Scientists are starting to also consider aesthetics. We were discussing this with Keith Shrubb this morning the fact that many scientists tend not to use anything beautiful in their presentations, otherwise, they're afraid of being considered dumb blondes. So they pick the worst background from any kind of PowerPoint presentation, the worst typeface. It's only recently that this kind of marriage between design and science is producing the the first pretty, if we can say so, scientific presentations.Maybe this caught my eye because I spent the last week in one of my classes talking about scientific posters. (I have more to say about posters later.) I was talking to my students about design, and went back to a lot of things I learned from working on a student newspaper. There is a great body of theory, principles, and thought associated with layout and typography. I'm sure that more researchers have never really studied these at all, based on the apparent disregard for even a simple grid. I see poster after poster where you're lucky to see two objects out of twenty on the paper align with each other.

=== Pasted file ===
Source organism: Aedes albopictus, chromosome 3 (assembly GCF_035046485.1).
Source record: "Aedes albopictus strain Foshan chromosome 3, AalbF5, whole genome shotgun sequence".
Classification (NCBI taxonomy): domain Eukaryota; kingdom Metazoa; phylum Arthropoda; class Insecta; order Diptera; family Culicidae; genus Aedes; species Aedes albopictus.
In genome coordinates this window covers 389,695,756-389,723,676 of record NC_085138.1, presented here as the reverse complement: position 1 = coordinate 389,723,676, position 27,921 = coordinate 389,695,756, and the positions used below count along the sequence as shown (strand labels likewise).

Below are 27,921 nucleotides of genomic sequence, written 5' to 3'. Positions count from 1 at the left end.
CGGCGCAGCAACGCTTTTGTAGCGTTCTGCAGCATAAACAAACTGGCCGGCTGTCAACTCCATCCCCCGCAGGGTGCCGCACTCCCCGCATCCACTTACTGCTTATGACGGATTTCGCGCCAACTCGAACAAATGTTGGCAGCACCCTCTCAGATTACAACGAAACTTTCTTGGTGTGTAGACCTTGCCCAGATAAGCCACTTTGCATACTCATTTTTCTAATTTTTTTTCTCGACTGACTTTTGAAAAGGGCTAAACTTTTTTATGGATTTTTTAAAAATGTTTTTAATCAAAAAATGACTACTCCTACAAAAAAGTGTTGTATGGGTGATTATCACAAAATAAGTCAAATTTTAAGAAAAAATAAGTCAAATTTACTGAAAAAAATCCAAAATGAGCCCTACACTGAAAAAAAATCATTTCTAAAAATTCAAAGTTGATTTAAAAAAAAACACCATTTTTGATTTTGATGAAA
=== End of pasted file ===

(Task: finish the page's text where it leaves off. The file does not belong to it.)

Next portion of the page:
Part of the problem may be that scientists think that making something beautiful means decorating it like a wedding cake. Just as most wedding cakes start to be about matching the bride's gown and stop being about the point of a cake (delicious eating), maybe scientists think that making something beautiful inherently means losing the integrity of their information.
Admittedly, people might think that aesthetics corrupts, since so many "artsy" posters are hamfisted, amateurish and horrible to look at from both a scientific and graphic design point of view. But don't judge the field by its worst practitioners. Scientists never get formally trained in this. It's much better to study and embrace what professional graphic artists can teach us, and strive for graphic excellence in all presentations.
Surely making ugliness a virtue is the wrong way to go.